A B C D E F G H I J K L M N O P Q R S T U V W X Y Z

Relationships

A fundamental redefinition of human relationships is called for. Present-day conceptions of what is natural and appropriate in relationships—among human beings themselves, between human beings and nature, between the individual and society, and between the members of society and its institutions—reflect levels of understanding arrived at by the human race during earlier and less mature stages in its development. If humanity is indeed coming of age, if all the inhabitants of the planet constitute a single people, if justice is to be the ruling principle of social organization—then existing conceptions that were born out of ignorance of these emerging realities have to be recast…Movement in this direction has barely begun.
(Bahá’í International Community, 1995 Mar 03, The Prosperity of Humankind)


At the heart of the learning process is inquiry into the nature of the relationships that bind the individual, the community, and the institutions of society--actors on the stage of history who have been locked in a struggle for power throughout time. In this context, the assumption that relations among them will inevitably conform to the dictates of competition, a notion that ignores the extraordinary potential of the human spirit, has been set aside in favour of the more likely premise that their harmonious interactions can foster a civilization befitting a mature humanity. Animating the Bahá’í effort to
discover the nature of a new set of relationships among these three protagonists
is a vision of a future society that derives inspiration from the analogy drawn by Bahá’u’lláh, in a Tablet penned nearly a century and a half ago, which compares the world to the human body. Cooperation is the principle that governs the functioning of that system. Just as the appearance of the rational soul in this realm of existence is made possible through the complex association of countless cells, whose organization in tissues and organs allows for the realization of distinctive capacities, so can civilization be seen as the outcome of a set of interactions among closely integrated, diverse components which have transcended the narrow purpose of tending to their own existence. And just as the viability of every cell and every organ is contingent upon the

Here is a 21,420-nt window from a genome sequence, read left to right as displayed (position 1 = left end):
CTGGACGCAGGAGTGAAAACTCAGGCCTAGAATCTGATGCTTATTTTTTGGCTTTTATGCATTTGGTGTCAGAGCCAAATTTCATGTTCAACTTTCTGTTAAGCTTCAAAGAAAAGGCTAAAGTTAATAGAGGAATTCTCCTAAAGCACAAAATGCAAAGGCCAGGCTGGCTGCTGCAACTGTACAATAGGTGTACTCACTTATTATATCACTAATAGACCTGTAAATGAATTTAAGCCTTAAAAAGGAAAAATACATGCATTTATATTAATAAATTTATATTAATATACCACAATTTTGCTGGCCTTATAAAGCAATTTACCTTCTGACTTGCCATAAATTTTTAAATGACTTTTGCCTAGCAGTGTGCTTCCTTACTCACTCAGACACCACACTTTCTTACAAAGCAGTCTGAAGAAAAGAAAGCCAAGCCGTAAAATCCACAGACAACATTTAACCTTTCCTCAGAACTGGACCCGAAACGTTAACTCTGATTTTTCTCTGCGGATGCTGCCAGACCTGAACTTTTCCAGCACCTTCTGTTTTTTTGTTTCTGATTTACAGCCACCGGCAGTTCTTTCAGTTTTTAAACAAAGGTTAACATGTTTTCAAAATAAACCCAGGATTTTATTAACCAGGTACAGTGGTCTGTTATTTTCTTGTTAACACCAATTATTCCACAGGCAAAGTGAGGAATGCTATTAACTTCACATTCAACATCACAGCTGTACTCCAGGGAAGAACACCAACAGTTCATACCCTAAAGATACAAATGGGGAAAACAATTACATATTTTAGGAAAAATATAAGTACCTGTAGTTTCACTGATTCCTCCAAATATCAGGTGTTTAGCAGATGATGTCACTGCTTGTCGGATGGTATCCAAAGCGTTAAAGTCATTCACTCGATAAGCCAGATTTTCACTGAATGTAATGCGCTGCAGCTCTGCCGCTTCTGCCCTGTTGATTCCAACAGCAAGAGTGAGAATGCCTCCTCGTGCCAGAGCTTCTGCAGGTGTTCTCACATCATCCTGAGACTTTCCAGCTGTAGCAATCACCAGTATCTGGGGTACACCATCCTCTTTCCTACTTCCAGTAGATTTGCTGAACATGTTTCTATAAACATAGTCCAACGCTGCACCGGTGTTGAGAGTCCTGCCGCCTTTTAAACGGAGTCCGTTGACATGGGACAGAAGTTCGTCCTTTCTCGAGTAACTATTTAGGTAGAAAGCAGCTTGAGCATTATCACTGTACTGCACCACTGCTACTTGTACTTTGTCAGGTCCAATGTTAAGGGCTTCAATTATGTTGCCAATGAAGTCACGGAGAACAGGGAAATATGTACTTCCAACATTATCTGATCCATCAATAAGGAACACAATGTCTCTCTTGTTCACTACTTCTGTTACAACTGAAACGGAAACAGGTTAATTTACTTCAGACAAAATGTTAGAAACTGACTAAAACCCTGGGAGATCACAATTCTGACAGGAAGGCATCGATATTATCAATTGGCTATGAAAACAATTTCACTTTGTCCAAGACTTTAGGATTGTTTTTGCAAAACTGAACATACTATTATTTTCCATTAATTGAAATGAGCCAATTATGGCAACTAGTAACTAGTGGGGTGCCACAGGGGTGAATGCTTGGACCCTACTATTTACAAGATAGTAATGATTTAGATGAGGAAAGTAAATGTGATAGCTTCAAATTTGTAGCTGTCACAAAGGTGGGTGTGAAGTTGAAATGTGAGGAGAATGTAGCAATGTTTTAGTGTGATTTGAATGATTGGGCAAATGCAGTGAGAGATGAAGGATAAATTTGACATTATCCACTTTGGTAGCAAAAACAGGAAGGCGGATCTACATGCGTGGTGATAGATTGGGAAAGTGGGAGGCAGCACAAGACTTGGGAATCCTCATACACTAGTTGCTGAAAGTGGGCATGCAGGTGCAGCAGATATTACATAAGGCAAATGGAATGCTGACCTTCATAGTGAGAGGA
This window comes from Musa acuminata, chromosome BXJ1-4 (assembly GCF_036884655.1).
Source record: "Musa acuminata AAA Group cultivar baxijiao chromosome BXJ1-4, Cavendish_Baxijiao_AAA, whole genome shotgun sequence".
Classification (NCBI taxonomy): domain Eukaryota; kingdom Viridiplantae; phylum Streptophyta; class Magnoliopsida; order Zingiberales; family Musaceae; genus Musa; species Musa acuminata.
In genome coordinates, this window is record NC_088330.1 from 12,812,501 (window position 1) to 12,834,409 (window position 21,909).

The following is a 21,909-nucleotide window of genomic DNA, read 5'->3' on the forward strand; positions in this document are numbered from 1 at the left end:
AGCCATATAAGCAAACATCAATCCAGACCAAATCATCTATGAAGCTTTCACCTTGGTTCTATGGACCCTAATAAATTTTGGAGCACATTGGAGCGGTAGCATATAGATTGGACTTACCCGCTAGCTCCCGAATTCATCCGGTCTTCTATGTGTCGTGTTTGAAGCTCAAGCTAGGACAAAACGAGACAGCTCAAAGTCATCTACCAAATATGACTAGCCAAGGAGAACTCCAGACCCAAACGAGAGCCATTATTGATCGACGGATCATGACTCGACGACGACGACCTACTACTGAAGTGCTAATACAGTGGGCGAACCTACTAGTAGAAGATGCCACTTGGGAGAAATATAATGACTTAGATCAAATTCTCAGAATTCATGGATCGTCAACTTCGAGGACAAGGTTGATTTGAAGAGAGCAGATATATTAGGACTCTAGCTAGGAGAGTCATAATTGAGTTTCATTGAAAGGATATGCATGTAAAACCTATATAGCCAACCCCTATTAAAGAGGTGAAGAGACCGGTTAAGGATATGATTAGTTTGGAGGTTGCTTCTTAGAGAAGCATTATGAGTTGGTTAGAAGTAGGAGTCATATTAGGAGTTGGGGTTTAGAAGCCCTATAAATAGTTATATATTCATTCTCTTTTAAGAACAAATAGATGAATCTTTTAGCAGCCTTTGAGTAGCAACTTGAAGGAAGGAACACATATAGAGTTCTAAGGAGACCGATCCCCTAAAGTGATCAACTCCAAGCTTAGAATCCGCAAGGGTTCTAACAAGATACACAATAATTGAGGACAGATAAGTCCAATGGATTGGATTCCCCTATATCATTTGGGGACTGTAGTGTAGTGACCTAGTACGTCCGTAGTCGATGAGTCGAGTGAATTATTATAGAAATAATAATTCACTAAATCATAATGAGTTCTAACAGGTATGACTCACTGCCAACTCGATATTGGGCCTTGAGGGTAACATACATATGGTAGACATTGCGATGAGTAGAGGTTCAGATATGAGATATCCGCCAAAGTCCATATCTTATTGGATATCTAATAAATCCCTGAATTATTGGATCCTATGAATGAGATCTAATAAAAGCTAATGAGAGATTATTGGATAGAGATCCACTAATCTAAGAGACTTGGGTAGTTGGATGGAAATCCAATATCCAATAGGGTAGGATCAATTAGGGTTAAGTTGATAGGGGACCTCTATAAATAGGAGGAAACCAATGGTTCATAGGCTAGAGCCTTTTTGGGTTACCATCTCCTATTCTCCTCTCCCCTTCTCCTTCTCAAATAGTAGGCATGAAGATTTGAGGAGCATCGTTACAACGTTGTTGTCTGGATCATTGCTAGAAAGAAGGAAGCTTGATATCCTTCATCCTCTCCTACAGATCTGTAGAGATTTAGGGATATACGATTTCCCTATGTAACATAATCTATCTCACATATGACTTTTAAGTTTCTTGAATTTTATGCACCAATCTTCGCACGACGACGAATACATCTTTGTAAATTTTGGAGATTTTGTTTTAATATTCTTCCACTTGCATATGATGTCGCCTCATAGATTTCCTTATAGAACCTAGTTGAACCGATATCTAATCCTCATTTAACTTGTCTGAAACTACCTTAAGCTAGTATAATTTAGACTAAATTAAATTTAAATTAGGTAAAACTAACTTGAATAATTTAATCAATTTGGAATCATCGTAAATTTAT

health of the body as a whole, so should the prosperity of every individual, every family, every people be sought in the well-being of the entire human race. In keeping with such a vision, institutions, appreciating the need for coordinated action channelled toward fruitful ends, aim not to control but to nurture and guide the individual, who, in turn, willingly receives guidance, not in blind obedience, but with faith founded on conscious knowledge. The community, meanwhile, takes on the challenge of sustaining an environment where the powers of individuals, who wish to exercise self-expression responsibly in accordance with the common weal and the plans of institutions, multiply in
unified action.
(Universal House of Justice, To the Bahá’ís of Iran, 2 March 2013)


Surveying as a whole the most pressing needs of this community, attempting to estimate the more serious deficiencies by which it is being handicapped in the discharge of its task, and ever bearing in mind the nature of that still greater task with which it will be forced to wrestle in the future, I feel it my duty to lay special stress upon, and draw the special and urgent attention of the entire body of the American believers, be they young or old, white or colored, teachers or administrators, veterans or newcomers, to what I firmly believe are the essential requirements for the success of the tasks which are now claiming their undivided attention. Great as is the importance of fashioning the outward instruments, and of perfecting the administrative agencies, which they can utilize for the prosecution of their dual task under the Seven Year Plan; vital and urgent as are the campaigns which they are initiating, the schemes and projects which they are devising, and the funds which they are raising, for the efficient conduct of both the Teaching and Temple work, the imponderable, the spiritual, factors, which are bound up with their own individual and inner lives, and with which are associated their human and social relationships, are no less urgent and vital, and demand constant scrutiny, continual self-examination and heart-searching on their part, lest their value be impaired or their vital necessity be obscured or forgotten.
(Shoghi Effendi, The Advent of Divine Justice, p. 20)